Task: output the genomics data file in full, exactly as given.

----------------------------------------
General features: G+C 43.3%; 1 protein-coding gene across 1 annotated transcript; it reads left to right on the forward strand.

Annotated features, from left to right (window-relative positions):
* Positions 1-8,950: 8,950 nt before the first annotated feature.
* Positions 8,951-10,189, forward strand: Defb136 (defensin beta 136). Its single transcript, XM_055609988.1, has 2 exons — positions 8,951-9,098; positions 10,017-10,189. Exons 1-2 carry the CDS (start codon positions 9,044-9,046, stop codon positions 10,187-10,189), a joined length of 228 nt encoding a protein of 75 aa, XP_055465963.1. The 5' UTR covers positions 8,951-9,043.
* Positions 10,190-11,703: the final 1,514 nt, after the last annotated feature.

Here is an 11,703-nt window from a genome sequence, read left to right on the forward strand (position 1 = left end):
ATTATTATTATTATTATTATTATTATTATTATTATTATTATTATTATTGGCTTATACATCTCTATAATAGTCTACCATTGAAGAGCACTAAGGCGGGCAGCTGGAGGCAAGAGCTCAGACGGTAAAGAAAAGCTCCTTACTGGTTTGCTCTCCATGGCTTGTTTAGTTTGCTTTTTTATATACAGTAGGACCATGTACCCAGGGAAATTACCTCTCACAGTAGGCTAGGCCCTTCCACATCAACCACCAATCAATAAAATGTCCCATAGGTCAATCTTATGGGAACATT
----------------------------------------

General features: G+C 43.3%; 1 protein-coding gene across 1 annotated transcript; it reads left to right on the forward strand.

Annotated features, from left to right (window-relative positions):
* Positions 1-8,950: 8,950 nt before the first annotated feature.
* Positions 8,951-10,189, forward strand: Defb136 (defensin beta 136). Its single transcript, XM_055609988.1, has 2 exons — positions 8,951-9,098; positions 10,017-10,189. Exons 1-2 carry the CDS (start codon positions 9,044-9,046, stop codon positions 10,187-10,189), a joined length of 228 nt encoding a protein of 75 aa, XP_055465963.1. The 5' UTR covers positions 8,951-9,043.
* Positions 10,190-11,703: the final 1,514 nt, after the last annotated feature.

Here is an 11,703-nt window from a genome sequence, read left to right on the forward strand (position 1 = left end):
ATTATTATTATTATTATTATTATTATTATTATTATTATTATTATTATTGGCTTATACATCTCTATAATAGTCTACCATTGAAGAGCACTAAGGCGGGCAGCTGGAGGCAAGAGCTCAGACGGTAAAGAAAAGCTCCTTACTGGTTTGCTCTCCATGGCTTGTTTAGTTTGCTTTTTTATATACAGTAGGACCATGTACCCAGGGAAATTACCTCTCACAGTAGGCTAGGCCCTTCCACATCAACCACCAATCAATAAAATGTCCCATAGGTCAATCTTATGGGAACATT